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Hungary Constitutional Court strikes down church law

The Constitutional Court of Hungary [official website, in Hungarian] on Tuesday struck down [judgment, PDF, in Hungarian, press release, in Hungarian] a law that outlines how churches are given official designation, finding that it was too political. Under the law, only Parliament could give churches official status. The law did not contain an appeals process, and there was no justification for Parliament's decisions. The court called on [AP report] Parliament to address the problems with the law and pass new regulations that are more transparent and make it more difficult for groups that do not actually carry out religious activities to receive the benefits of a religious organization, including tax-free status and other government support, as well as the ability to collect donations.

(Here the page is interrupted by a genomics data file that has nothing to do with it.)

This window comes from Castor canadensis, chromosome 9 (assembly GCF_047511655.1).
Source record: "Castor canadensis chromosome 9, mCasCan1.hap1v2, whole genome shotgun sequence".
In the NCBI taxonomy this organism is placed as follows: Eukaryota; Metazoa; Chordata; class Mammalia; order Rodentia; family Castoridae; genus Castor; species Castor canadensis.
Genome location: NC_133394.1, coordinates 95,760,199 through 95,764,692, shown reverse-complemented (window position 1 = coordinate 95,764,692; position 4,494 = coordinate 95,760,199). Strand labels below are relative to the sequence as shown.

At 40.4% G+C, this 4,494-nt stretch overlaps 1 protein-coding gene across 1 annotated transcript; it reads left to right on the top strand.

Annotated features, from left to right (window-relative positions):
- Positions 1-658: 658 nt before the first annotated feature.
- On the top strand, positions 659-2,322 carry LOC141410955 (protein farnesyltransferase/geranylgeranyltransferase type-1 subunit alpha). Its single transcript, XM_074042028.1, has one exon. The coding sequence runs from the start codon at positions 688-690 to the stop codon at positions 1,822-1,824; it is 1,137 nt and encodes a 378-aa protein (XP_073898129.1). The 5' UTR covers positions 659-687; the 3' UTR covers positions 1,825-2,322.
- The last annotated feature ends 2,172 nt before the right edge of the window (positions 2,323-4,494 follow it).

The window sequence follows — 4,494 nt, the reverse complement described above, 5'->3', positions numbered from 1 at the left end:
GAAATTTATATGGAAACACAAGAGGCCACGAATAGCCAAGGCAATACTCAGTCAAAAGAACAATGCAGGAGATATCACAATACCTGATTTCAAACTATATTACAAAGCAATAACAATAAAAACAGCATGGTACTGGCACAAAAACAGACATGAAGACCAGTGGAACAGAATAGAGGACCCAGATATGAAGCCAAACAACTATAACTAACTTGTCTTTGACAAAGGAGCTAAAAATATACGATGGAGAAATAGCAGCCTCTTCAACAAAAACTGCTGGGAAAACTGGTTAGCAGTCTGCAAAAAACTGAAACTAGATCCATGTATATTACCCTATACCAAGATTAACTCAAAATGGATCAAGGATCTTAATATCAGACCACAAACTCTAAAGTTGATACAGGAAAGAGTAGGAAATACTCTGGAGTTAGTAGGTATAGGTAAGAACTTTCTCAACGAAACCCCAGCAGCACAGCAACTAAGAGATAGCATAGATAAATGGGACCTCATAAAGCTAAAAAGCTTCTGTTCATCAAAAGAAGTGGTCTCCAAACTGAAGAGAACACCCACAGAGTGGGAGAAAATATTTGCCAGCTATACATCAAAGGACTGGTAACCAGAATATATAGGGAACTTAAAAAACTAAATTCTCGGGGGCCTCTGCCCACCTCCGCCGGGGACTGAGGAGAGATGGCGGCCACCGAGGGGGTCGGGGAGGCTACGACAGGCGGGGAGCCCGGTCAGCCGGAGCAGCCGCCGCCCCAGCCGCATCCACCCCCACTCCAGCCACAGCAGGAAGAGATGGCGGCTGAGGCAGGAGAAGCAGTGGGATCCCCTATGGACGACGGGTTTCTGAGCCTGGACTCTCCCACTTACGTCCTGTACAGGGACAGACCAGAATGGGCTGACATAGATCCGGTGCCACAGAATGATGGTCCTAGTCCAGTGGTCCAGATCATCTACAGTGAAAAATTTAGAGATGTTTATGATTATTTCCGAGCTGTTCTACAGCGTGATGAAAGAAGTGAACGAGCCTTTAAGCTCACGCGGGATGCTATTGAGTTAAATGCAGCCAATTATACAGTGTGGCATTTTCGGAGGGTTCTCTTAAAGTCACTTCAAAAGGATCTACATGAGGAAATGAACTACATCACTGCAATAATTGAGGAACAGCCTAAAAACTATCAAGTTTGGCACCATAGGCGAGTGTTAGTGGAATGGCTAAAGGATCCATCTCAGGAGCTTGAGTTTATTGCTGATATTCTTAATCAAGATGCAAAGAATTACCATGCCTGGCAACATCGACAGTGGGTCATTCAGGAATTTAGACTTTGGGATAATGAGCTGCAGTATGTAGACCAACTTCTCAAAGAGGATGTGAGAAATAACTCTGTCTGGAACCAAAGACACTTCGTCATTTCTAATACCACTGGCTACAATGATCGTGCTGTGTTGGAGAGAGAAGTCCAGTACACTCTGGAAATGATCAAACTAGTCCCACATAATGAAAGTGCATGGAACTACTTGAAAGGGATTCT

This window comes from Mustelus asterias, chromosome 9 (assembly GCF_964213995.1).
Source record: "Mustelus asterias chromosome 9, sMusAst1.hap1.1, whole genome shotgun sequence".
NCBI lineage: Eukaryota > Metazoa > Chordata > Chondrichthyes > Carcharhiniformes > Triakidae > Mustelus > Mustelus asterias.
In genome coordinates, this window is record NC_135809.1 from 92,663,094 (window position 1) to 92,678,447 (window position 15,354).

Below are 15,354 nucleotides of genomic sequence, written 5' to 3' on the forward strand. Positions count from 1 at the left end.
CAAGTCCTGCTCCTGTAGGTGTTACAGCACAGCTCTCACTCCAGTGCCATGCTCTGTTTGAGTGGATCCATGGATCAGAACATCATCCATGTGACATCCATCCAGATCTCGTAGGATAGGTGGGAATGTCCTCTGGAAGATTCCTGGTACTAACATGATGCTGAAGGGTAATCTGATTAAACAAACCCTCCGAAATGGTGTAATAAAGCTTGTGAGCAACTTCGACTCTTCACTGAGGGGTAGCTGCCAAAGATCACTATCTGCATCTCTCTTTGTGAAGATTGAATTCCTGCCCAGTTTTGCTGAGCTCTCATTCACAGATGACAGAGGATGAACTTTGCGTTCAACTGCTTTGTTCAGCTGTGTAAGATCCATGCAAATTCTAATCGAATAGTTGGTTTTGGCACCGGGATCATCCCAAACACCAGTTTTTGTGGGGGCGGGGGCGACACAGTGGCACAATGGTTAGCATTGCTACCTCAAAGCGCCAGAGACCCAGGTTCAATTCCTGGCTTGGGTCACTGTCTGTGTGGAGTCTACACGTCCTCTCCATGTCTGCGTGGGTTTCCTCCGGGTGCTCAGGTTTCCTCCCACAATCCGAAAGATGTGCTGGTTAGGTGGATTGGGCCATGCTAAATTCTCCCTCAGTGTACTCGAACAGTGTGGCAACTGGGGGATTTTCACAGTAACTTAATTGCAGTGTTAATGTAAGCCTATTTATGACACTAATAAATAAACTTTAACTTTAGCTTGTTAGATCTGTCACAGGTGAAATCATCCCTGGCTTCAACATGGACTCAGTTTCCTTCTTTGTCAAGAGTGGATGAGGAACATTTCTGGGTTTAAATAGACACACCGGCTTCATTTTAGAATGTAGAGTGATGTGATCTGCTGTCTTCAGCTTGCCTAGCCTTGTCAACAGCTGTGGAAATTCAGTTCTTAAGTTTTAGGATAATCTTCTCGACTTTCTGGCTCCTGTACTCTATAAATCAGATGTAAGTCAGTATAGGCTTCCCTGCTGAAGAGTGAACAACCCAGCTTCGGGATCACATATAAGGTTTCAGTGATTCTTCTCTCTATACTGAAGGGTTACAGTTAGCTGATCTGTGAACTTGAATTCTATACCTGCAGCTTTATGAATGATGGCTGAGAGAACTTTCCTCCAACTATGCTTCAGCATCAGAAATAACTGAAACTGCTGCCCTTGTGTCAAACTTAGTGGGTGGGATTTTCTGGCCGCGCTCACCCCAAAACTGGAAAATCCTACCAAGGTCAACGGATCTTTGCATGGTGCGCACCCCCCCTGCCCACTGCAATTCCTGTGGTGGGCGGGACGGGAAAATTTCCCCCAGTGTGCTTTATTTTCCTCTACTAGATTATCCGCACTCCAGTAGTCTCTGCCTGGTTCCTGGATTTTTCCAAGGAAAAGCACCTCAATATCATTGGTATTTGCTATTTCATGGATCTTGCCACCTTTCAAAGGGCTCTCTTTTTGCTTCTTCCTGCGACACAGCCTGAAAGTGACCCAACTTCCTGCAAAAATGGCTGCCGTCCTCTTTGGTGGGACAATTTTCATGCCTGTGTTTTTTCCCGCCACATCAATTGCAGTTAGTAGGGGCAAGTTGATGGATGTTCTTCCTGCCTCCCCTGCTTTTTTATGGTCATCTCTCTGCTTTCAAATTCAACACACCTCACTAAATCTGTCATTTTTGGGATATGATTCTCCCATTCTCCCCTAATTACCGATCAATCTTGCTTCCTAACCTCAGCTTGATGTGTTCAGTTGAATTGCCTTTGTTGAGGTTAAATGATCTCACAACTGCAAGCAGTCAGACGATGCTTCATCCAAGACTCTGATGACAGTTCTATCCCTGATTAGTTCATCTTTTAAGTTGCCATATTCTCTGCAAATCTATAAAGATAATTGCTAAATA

Sixteen Hungarian churches called for the law to be repealed [JURIST report] in August 2011. Freedom House [advocacy website] sent a letter [text] to the Human Rights Commissioners of the European Commission and the Council of Europe [official websites] asking the international authorities to initiate action against Hungary, claiming the law violates Article 10 of the Charter of Fundamental Rights of the European Union and Article 9 of the European Convention on Human Rights [texts]. Freedom House also said the law is inconsistent with Hungary's constitution [press release] and condemned Hungary for passing the law.

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